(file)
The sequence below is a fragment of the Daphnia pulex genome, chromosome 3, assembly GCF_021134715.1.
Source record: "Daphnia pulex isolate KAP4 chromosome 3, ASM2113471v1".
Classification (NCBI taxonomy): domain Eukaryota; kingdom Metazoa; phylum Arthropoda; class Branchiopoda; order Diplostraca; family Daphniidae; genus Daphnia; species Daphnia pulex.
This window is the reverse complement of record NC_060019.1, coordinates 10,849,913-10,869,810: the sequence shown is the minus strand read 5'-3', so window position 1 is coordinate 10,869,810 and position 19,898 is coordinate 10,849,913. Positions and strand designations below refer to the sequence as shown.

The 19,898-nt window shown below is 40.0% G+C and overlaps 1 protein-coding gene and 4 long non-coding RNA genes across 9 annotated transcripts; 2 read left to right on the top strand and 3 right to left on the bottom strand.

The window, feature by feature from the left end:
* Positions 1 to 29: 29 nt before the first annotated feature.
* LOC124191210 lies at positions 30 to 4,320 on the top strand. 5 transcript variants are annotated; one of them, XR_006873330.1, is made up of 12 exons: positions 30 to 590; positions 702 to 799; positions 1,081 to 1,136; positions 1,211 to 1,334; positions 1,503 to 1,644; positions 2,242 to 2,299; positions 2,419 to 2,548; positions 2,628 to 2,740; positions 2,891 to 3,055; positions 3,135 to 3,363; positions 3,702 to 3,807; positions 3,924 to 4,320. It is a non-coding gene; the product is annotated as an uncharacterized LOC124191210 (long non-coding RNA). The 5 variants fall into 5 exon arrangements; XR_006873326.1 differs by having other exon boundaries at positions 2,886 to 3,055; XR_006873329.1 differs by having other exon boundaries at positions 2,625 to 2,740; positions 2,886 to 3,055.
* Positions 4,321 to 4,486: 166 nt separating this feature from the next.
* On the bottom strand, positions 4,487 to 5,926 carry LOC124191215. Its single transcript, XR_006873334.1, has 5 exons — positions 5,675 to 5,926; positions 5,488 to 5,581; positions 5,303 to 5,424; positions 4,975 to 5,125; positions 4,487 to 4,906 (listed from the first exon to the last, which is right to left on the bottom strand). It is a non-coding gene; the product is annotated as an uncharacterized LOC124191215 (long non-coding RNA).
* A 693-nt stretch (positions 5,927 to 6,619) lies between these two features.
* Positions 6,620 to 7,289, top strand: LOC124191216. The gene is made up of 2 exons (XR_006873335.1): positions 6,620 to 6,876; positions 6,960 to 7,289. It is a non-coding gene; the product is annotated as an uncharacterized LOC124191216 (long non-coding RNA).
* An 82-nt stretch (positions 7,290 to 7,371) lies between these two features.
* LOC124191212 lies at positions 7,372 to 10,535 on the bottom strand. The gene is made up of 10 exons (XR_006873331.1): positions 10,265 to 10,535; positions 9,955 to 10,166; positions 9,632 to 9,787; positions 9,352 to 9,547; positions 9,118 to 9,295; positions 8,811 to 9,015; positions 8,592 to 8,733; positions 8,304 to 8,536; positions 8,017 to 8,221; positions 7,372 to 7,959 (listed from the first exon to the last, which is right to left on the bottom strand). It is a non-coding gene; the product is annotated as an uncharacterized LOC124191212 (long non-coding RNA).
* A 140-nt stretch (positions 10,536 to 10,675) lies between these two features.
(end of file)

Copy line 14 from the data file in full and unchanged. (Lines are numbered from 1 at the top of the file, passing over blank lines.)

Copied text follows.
* LOC124191212 lies at positions 7,372 to 10,535 on the bottom strand. The gene is made up of 10 exons (XR_006873331.1): positions 10,265 to 10,535; positions 9,955 to 10,166; positions 9,632 to 9,787; positions 9,352 to 9,547; positions 9,118 to 9,295; positions 8,811 to 9,015; positions 8,592 to 8,733; positions 8,304 to 8,536; positions 8,017 to 8,221; positions 7,372 to 7,959 (listed from the first exon to the last, which is right to left on the bottom strand). It is a non-coding gene; the product is annotated as an uncharacterized LOC124191212 (long non-coding RNA).